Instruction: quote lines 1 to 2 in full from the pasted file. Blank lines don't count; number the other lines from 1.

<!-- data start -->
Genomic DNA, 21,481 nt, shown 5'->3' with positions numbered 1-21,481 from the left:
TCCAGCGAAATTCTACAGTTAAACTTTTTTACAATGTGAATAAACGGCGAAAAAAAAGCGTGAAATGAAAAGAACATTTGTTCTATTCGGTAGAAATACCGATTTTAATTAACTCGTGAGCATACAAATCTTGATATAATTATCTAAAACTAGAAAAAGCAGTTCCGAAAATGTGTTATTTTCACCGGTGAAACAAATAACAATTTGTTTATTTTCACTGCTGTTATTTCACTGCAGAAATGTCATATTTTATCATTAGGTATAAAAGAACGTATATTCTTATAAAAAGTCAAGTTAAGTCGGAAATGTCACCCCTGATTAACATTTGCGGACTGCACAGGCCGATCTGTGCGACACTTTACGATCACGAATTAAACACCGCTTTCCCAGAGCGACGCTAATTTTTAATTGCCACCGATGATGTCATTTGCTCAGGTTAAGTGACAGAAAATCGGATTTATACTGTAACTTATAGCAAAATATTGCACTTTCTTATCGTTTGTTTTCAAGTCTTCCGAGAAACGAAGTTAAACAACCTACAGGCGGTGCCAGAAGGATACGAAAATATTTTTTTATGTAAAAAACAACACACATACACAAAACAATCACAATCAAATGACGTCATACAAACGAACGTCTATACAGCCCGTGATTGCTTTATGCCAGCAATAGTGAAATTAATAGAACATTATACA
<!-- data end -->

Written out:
Genomic DNA, 21,481 nt, shown 5'->3' with positions numbered 1-21,481 from the left:
TCCAGCGAAATTCTACAGTTAAACTTTTTTACAATGTGAATAAACGGCGAAAAAAAAGCGTGAAATGAAAAGAACATTTGTTCTATTCGGTAGAAATACCGATTTTAATTAACTCGTGAGCATACAAATCTTGATATAATTATCTAAAACTAGAAAAAGCAGTTCCGAAAATGTGTTATTTTCACCGGTGAAACAAATAACAATTTGTTTATTTTCACTGCTGTTATTTCACTGCAGAAATGTCATATTTTATCATTAGGTATAAAAGAACGTATATTCTTATAAAAAGTCAAGTTAAGTCGGAAATGTCACCCCTGATTAACATTTGCGGACTGCACAGGCCGATCTGTGCGACACTTTACGATCACGAATTAAACACCGCTTTCCCAGAGCGACGCTAATTTTTAATTGCCACCGATGATGTCATTTGCTCAGGTTAAGTGACAGAAAATCGGATTTATACTGTAACTTATAGCAAAATATTGCACTTTCTTATCGTTTGTTTTCAAGTCTTCCGAGAAACGAAGTTAAACAACCTACAGGCGGTGCCAGAAGGATACGAAAATATTTTTTTATGTAAAAAACAACACACATACACAAAACAATCACAATCAAATGACGTCATACAAACGAACGTCTATACAGCCCGTGATTGCTTTATGCCAGCAATAGTGAAATTAATAGAACATTATACA